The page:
REAL LIFE: How I Manage the French Tax Season as a Gite Owner


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REAL LIFE: How I Manage the French Tax Season as a Gite Owner

As a professional gite business owner who has also currently and rather bizarrely found herself being a part-time teacher in France (after very definitively leaving the teaching profession in the UK) and also being a writer for FrenchEntré, the serious business of a French tax return requires the need to be well-organised throughout the year. In this way,  the rather daunting Tax Return becomes easy-peasy.

This article isn’t meant to offer expert tax advice (for that, see our tax guides), but hopefully, it will give you a few tips that I use to keep my own accounts in order.

How do I keep my accounts as a Micro-Entreprise?

The biggest tip here is to write everything down throughout the year – tax returns are only filled in once a year, but you’ll need all the figures and totals ready when you do.

An old-fashioned ledger suffices, or if you are computer savvy, a simple spreadsheet detailing every euro and centime coming in and by what means from whom (with their address and Facture number) and when, in date order. Any refunds going out also need to be recorded clearly too.

It is good business practice to log any purchases or business expenses separately each month to ensure a check is being kept on profit margins. In France, as a micro-entreprise,  any purchases, fuel, or expenses cannot be offset against the business – it works differently to the UK system and to other French business regimes.

Monthly totals and trimestral totals, plus an annual final income amount need to be noted separately. This makes it easy at tax teturn time as all the figures are there, ready to go. In France, the final amount will always be rounded up – for example €20449.34, will become €20450.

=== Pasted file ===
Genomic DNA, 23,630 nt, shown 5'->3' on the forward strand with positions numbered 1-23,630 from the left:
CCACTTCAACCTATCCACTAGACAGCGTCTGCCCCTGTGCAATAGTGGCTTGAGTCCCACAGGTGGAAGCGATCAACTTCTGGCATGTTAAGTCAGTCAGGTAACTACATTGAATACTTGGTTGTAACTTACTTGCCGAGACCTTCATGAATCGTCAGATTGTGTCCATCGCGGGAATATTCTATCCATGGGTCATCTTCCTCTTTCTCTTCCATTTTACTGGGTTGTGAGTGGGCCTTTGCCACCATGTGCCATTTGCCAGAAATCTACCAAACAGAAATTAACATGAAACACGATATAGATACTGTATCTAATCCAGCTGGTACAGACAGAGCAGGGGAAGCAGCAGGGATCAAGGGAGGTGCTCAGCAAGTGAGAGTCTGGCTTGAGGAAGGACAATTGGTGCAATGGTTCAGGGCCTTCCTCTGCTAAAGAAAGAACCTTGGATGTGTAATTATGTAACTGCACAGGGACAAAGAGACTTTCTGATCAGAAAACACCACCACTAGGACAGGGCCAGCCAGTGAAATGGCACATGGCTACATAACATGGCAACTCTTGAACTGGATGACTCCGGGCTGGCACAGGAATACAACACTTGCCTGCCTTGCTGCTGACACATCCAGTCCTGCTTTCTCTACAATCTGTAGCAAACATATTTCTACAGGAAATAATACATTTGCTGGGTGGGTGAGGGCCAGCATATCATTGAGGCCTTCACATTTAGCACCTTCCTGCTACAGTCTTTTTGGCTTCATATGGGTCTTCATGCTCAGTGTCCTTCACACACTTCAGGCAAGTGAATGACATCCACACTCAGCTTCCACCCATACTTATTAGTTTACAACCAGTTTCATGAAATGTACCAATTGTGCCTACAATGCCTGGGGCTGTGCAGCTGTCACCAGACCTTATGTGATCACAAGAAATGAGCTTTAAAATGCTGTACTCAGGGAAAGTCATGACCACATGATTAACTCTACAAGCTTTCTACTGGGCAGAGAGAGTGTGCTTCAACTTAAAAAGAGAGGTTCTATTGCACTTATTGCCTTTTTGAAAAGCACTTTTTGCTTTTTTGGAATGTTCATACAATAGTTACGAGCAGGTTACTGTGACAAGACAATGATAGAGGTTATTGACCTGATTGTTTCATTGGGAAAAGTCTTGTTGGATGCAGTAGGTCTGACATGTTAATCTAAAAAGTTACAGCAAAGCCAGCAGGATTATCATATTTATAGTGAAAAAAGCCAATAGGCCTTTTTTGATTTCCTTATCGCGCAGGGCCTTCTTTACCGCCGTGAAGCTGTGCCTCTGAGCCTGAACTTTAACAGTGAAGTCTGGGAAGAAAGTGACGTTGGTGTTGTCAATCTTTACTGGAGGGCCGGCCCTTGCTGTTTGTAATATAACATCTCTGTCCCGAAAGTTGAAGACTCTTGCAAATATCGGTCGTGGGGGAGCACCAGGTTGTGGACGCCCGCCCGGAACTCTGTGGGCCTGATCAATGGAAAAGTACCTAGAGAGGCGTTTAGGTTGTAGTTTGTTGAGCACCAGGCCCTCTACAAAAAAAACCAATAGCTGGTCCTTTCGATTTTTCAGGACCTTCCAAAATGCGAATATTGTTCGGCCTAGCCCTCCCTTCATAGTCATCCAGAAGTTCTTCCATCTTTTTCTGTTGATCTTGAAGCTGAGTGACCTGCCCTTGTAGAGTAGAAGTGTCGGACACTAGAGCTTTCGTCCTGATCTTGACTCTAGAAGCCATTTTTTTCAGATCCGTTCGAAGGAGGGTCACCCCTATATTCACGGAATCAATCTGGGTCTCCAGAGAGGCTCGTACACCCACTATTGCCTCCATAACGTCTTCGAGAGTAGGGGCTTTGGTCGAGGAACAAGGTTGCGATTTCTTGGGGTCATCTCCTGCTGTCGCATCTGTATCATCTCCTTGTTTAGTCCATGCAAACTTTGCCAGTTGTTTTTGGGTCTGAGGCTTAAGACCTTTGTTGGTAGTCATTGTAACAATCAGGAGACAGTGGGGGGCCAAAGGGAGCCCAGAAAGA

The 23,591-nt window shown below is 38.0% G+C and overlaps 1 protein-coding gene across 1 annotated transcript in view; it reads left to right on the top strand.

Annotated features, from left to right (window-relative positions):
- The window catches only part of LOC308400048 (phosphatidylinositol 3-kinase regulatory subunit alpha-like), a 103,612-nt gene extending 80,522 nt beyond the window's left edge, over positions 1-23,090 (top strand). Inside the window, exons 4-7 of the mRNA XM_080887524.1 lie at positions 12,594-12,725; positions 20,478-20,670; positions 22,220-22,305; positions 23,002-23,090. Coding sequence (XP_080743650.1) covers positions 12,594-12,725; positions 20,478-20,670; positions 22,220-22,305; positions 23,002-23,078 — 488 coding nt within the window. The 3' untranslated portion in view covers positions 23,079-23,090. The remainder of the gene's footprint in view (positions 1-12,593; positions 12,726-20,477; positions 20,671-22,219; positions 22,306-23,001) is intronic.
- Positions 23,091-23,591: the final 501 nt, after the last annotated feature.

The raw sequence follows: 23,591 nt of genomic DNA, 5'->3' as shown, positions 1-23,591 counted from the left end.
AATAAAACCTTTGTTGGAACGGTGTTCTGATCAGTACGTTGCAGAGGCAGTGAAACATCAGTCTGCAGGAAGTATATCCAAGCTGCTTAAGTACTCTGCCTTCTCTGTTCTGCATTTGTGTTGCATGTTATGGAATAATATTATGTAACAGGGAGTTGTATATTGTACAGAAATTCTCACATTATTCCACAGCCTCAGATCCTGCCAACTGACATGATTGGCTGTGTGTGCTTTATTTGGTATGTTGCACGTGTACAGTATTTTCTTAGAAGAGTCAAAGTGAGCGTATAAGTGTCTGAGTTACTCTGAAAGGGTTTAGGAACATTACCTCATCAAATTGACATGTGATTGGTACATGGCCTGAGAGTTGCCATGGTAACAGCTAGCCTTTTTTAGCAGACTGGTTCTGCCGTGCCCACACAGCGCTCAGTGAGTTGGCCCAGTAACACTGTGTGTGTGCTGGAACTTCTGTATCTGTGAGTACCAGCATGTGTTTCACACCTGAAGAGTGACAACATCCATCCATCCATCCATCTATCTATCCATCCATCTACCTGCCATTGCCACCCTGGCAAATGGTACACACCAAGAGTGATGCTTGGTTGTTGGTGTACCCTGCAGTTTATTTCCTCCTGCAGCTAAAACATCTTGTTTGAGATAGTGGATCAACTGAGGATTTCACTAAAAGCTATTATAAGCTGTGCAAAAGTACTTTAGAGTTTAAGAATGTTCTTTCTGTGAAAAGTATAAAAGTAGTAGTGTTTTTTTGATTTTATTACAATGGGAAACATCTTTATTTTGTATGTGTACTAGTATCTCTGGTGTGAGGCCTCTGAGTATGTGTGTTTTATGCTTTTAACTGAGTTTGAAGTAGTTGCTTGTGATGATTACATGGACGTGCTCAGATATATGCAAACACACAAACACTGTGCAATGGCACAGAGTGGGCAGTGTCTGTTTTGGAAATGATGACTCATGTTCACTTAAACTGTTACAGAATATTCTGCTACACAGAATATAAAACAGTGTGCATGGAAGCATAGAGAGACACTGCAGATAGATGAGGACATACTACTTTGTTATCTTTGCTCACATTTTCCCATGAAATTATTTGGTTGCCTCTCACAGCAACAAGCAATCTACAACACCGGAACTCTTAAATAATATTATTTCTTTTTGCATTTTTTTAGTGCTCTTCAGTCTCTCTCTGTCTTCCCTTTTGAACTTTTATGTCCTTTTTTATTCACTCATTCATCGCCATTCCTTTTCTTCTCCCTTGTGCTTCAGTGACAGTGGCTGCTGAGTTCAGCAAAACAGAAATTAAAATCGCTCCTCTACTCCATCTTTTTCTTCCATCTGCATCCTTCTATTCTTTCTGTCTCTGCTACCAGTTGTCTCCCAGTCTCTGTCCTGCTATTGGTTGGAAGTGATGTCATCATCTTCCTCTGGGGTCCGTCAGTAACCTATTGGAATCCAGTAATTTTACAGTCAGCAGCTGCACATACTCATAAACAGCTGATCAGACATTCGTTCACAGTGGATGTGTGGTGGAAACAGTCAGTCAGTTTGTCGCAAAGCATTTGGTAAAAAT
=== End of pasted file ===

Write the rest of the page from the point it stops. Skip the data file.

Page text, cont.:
Next year, in line with new government requirements, all factures will need to be raised using an online system (logiciel) and so the whole process should be even simpler.

I also save my URSAFF cotisations/social charges in a file, as they accumulate each trimester.

Recording other income

Working for the French state, my meagre (certainly by UK standards!) salary is obviously recorded, and I keep a running total of the ‘brut’ (gross) figures each month on a simple spreadsheet. The same goes for payment from FrenchEntrée and any other income.

I then have a running total for each month and an annual total for each income stream. This is also declared on my tax return.

Bank accounts and worldwide income

A big thing to remember for all expats in France, is that you must declare all worldwide bank accounts on your tax return – so, I make sure I keep a note of any UK accounts that I have. However, you don’t have to declare the amount in the accounts (of course, you DO need to declare any overseas work/pension/investment/rental income that might be received in those accounts).

(See our article French Tax FAQ: Do I Need to Declare Foreign Bank Accounts & Life Insurance Policies?)

Professional associations

If you pay to join a professional Association, ask for an official receipt as this cost is deductible from your Impots. You just need to keep the official records and enter it into the correct box on your tax return.

Using an accountant or tax specialist

If you are able to understand French and feel reasonably confident with the language, there is no reason why you should not be able to complete your own tax return form online. Once you have done one, provided the form does not alter, you can always use that as a template for the following year.